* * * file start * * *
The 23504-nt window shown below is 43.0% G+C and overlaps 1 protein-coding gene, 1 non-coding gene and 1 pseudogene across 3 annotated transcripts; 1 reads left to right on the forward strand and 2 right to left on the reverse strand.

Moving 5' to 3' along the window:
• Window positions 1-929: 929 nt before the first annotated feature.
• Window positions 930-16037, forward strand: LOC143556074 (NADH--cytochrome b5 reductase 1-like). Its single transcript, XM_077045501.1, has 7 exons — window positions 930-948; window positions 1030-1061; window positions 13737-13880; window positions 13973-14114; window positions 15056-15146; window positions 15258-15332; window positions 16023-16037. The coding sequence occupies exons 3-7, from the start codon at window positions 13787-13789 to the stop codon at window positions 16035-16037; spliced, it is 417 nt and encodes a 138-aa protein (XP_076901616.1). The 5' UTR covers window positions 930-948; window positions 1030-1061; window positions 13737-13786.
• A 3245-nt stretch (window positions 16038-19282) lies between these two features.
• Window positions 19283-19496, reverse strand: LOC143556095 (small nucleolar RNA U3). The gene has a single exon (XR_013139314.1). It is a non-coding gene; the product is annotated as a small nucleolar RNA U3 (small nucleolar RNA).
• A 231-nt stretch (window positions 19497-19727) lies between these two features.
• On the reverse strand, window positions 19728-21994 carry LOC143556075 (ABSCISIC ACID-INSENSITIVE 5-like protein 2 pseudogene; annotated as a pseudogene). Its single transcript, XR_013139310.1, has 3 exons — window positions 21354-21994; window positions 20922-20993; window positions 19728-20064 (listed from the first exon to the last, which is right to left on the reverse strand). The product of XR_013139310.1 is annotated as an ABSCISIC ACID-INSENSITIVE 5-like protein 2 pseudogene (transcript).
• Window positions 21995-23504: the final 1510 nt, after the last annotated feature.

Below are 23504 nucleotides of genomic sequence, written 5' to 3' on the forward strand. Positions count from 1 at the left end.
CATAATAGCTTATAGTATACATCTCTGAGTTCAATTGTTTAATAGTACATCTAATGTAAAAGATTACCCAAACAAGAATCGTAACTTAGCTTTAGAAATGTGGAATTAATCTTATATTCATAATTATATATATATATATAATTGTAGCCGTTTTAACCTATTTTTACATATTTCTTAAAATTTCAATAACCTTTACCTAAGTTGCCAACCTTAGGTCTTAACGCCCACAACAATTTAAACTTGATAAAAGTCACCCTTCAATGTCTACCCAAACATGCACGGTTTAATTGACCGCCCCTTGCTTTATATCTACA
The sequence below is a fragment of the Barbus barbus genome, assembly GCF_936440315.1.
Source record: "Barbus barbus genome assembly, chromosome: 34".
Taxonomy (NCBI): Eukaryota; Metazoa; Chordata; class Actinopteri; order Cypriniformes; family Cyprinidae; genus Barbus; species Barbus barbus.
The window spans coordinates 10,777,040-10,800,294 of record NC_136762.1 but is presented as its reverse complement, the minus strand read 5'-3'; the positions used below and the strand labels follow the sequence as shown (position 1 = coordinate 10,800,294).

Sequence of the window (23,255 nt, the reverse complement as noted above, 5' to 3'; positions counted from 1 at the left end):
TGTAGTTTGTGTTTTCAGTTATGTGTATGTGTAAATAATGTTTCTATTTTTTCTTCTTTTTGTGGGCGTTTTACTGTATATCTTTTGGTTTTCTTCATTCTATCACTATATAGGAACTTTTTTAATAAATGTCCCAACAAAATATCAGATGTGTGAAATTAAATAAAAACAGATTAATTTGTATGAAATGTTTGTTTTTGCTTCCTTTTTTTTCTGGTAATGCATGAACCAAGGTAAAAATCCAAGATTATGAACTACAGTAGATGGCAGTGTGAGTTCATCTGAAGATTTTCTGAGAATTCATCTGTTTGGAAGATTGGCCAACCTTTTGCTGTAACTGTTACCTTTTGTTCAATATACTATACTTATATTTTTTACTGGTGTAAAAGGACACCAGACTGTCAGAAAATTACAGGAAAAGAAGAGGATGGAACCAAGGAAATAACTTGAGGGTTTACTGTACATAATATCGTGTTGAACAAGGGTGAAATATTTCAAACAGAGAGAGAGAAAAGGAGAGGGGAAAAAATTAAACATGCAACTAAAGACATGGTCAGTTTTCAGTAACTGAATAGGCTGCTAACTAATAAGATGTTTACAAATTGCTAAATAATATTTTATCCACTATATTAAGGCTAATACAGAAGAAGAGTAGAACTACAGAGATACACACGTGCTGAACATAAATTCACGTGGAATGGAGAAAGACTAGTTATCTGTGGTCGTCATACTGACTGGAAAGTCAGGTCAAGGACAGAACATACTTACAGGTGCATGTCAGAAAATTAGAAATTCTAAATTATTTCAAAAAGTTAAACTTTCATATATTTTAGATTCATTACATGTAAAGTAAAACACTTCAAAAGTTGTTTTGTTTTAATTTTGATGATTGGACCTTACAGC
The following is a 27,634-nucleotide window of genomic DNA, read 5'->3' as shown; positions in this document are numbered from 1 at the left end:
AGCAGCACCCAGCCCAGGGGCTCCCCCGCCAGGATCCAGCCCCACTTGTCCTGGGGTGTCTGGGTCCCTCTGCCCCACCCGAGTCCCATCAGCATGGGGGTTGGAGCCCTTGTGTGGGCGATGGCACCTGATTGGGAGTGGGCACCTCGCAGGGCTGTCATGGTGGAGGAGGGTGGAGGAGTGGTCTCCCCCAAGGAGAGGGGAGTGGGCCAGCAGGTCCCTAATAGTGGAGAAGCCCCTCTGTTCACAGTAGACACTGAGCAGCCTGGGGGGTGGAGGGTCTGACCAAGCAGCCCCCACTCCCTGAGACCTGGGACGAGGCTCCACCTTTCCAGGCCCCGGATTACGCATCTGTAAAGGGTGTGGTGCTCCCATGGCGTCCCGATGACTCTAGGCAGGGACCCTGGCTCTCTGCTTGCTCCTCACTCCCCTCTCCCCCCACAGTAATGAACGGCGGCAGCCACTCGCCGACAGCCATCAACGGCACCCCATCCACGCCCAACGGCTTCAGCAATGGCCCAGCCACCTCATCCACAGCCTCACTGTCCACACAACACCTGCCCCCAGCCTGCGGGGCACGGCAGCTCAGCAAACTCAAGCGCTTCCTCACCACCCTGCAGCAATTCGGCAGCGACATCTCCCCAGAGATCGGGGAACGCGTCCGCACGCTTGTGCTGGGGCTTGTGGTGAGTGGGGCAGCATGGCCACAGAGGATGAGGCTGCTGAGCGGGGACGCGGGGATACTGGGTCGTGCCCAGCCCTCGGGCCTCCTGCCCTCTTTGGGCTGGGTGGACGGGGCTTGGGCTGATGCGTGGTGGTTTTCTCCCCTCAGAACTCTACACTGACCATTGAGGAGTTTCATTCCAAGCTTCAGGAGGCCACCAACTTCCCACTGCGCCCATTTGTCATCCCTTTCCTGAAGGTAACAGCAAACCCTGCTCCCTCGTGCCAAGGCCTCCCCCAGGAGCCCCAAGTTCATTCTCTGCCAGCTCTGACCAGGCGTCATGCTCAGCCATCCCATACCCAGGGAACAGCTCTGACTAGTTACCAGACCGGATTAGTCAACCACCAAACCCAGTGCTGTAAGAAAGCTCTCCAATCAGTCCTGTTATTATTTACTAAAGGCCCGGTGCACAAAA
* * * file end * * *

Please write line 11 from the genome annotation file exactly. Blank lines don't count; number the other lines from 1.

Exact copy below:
CATAATAGCTTATAGTATACATCTCTGAGTTCAATTGTTTAATAGTACATCTAATGTAAAAGATTACCCAAACAAGAATCGTAACTTAGCTTTAGAAATGTGGAATTAATCTTATATTCATAATTATATATATATATATAATTGTAGCCGTTTTAACCTATTTTTACATATTTCTTAAAATTTCAATAACCTTTACCTAAGTTGCCAACCTTAGGTCTTAACGCCCACAACAATTTAAACTTGATAAAAGTCACCCTTCAATGTCTACCCAAACATGCACGGTTTAATTGACCGCCCCTTGCTTTATATCTACA